"I didn't want to send it back with what might have sounded like a polite rejection," he explained. "The other editors and I feel that you could probably write very humorous stories..."
     "I don't feel like writing humorous stories!" I shouted. "I just saw a man killed by a taxi! You shouldn't send letters like that unless you're going to buy the story. I bought myself a big expensive breakfast this morning because I thought you were going to buy it!"
     "I think," he continued calmly, "that you could become one of our regular contributors. Now that I see how young you are, I'm more convinced of it than ever. I'd be very happy to lend you some money if you need it."
     I grabbed my manuscript from his desk, mumbled that he should stick his money somewhere, and stormed out of his office.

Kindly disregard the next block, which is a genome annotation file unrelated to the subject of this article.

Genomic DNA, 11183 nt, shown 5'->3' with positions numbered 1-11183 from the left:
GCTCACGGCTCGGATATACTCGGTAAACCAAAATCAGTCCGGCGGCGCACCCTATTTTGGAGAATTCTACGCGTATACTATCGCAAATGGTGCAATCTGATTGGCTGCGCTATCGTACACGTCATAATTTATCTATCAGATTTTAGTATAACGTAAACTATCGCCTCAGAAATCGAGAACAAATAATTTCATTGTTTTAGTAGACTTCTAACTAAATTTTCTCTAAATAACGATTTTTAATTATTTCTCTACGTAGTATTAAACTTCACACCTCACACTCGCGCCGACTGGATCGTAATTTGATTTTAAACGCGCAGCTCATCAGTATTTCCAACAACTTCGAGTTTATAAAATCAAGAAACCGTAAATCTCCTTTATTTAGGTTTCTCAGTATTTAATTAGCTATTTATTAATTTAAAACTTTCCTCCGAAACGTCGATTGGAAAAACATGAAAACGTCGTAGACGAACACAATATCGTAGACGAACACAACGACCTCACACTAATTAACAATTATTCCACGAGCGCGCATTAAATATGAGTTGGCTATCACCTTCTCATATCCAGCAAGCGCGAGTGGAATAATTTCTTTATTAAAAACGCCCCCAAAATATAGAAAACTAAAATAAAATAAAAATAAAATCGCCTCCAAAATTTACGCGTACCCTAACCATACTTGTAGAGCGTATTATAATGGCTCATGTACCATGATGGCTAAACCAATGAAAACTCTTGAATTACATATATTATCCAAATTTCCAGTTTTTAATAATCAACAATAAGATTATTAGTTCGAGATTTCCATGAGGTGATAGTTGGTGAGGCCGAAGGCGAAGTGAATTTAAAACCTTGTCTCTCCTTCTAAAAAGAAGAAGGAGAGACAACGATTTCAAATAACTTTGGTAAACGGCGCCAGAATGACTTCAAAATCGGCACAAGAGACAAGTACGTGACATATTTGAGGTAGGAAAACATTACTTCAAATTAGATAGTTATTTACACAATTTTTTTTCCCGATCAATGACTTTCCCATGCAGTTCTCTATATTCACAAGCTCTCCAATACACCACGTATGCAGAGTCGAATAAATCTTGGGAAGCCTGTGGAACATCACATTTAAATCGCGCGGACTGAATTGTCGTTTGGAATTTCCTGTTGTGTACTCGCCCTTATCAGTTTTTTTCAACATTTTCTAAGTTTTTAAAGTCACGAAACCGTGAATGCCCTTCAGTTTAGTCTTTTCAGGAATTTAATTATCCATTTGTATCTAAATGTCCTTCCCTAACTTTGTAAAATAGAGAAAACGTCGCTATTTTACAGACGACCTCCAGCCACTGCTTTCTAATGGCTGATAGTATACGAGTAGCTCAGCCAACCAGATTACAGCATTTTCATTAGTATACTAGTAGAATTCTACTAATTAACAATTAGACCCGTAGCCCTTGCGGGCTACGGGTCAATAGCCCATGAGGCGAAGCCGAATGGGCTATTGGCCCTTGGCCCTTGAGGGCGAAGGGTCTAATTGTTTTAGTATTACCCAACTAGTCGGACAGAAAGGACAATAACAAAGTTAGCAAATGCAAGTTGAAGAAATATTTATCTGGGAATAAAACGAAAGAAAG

In addiction to his writing, Ted was involved at this time in fund raising.

"My one and only meeting with Dashiell Hammett (2) took place in a Forest Hills, New York, home of some extremely wealthy people whose names I've forgotten. It might have been 1940 or 1941. At that time Dorothy Parker and I were on a fund-raising tour for the Joint Refugee Anti-Fascist Committee. Miss Parker and I traveled to the major cities of the United States addressing gatherings, large and small, in auditoriums and homes, raising money for Spanish refugees. Miss Parker was already famous as a writer, poet, raconteur, and wit.(3) Her presence added a touch of stardom to the occasion. And me? I was somebody who had participated in the Spanish Civil War. There was an aura of romance about me, particularly when I modestly mentioned that I had served in the trenches for a while (neglecting to mention that the "while" was all of three days and nights).
     It may not be generally known that Dorothy Parker suffered from stage fright. When the moment arrived for her to go on stage she would invariably take me to some space out of sight of everyone, and desperately whisper, "You'll have to do it tonight without an introduction. I can't go on. Don't argue with me. Just go and explain that I'm ill."